In Highway 39: Journeys through a Fractured Land, Sudeep Chakravarti attempts to unravel the brutal history of Nagaland and Manipur, their violent and restive present, and their uncertain and yet desperately hopeful future, as he travels along Dimapur, Kohima, Senapati, Imphal, Thoubal, and their hinterlands—all touch points of brutalized aspiration, identity, conflict and tragedy. These are the lands that nurture deadly acronyms—like AFSPA, an act of Parliament that with impunity hurts and kills citizens. Lands where militants not only battle the Indian government but also each other in a frenzy of ego, politics and survival, and enforce ‘parallel’ administrations. Sudeep Chakravarti’s journey introduces the reader to stories that chill, anger and offer uneasy reflection. A fourteen-year-old Naga girl who dies resisting a soldier’s attempt to rape her—and is now an icon. An eleven-year-old girl abducted by police in Manipur because they want to trap her parents. A faked encounter in Imphal that kills a former rebel, and also an innocent lady and her unborn child. A family in Kohima still trying to come to terms with the death of their youngest child in a mortar attack. Chakravarti also interacts with security and military officials, senior bureaucrats, top rebel leaders, and human rights and social activists, to paint a terrifying picture of a society and a people brought repeatedly to breakdown through years of political conceit and deceit, and stress and conflict.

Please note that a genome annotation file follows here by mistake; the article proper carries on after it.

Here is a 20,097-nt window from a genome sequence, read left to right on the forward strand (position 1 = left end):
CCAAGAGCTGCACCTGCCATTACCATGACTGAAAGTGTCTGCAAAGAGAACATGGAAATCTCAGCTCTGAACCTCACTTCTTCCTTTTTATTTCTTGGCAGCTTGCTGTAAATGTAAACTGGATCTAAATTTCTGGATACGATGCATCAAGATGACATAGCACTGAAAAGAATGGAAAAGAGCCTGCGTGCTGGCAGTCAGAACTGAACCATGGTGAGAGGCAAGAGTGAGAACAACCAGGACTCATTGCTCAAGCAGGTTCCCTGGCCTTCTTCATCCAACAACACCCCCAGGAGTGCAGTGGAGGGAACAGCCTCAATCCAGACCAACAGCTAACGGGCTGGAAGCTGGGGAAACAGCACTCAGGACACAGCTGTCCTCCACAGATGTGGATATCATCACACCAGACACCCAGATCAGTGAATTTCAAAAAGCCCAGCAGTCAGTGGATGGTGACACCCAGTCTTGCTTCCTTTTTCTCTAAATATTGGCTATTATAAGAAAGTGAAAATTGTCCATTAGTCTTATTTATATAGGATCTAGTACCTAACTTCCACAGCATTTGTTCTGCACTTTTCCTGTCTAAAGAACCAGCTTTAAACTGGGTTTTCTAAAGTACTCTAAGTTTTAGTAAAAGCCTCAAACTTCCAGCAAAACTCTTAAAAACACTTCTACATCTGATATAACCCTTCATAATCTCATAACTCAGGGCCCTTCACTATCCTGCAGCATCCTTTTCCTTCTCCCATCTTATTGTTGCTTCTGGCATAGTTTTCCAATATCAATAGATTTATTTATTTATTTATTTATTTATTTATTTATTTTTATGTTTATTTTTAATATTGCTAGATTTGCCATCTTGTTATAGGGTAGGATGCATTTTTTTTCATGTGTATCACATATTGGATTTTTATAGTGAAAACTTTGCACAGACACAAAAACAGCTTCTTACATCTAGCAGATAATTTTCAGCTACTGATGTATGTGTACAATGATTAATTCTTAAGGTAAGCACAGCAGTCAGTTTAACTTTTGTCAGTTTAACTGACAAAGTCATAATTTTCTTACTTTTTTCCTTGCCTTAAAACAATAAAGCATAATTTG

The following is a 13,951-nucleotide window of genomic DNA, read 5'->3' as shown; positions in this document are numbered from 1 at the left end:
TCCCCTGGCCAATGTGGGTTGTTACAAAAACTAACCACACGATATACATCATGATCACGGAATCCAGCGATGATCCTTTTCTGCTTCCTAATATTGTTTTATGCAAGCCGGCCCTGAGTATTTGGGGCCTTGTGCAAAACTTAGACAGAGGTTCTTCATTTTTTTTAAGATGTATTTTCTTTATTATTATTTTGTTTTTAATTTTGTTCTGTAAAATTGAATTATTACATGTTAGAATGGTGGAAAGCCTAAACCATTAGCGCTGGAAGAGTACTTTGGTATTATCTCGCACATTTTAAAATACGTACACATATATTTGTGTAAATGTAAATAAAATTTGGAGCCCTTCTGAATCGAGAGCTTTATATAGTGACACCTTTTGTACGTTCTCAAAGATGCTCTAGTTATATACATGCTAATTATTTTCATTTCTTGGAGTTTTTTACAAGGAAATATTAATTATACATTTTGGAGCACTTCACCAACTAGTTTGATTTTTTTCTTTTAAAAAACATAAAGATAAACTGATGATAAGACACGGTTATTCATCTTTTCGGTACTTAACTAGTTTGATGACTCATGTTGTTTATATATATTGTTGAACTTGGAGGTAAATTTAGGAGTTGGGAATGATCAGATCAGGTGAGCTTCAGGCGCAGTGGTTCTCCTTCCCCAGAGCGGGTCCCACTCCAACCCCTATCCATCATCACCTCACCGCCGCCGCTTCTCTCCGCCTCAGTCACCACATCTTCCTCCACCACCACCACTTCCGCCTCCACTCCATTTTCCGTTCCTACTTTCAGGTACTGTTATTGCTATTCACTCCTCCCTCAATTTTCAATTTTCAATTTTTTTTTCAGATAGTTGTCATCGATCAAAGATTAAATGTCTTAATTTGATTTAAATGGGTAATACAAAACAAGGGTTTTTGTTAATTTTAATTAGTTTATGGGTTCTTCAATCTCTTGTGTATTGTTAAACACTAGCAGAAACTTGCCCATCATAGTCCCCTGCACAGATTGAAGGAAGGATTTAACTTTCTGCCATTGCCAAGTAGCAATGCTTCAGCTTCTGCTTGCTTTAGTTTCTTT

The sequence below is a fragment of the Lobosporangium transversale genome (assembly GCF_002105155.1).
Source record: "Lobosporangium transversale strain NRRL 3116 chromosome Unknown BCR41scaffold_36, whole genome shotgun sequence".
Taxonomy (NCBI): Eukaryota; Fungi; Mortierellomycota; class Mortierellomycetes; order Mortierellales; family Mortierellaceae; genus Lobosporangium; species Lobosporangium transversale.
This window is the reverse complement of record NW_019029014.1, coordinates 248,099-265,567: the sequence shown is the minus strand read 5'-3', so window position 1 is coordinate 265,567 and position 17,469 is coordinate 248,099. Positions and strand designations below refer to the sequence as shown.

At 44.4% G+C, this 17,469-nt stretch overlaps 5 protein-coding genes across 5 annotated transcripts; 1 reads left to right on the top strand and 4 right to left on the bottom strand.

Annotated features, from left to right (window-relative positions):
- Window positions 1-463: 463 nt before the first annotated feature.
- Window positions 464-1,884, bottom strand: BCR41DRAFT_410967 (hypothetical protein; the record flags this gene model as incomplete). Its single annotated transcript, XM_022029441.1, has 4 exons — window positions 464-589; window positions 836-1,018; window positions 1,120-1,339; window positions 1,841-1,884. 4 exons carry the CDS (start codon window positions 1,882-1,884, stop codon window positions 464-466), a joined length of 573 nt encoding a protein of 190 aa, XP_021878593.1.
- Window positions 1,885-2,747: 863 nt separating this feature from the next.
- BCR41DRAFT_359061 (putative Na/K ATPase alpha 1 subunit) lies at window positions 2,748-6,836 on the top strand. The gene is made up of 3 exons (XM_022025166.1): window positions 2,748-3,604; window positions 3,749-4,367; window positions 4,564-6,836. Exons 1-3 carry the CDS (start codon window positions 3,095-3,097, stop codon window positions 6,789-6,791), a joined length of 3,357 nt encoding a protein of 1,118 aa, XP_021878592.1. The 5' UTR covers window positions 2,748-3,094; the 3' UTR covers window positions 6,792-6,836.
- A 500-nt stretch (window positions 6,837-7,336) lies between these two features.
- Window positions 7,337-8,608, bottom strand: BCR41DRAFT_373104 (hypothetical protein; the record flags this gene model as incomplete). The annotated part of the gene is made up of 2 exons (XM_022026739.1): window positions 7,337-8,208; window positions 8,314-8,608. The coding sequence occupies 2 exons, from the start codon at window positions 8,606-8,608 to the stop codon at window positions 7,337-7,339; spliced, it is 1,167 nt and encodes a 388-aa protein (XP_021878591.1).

In prose suffused with a rare understanding of the region and its people, and with remarkable insight into its convoluted politics, Highway 39 brings into focus a region long neglected and often forgotten by Mainland India, a region surrounded by nations historically inimical to India—and yet, which offer a dream gateway to the markets of East Asia. A region India can continue to ignore only at the peril of the very idea of India.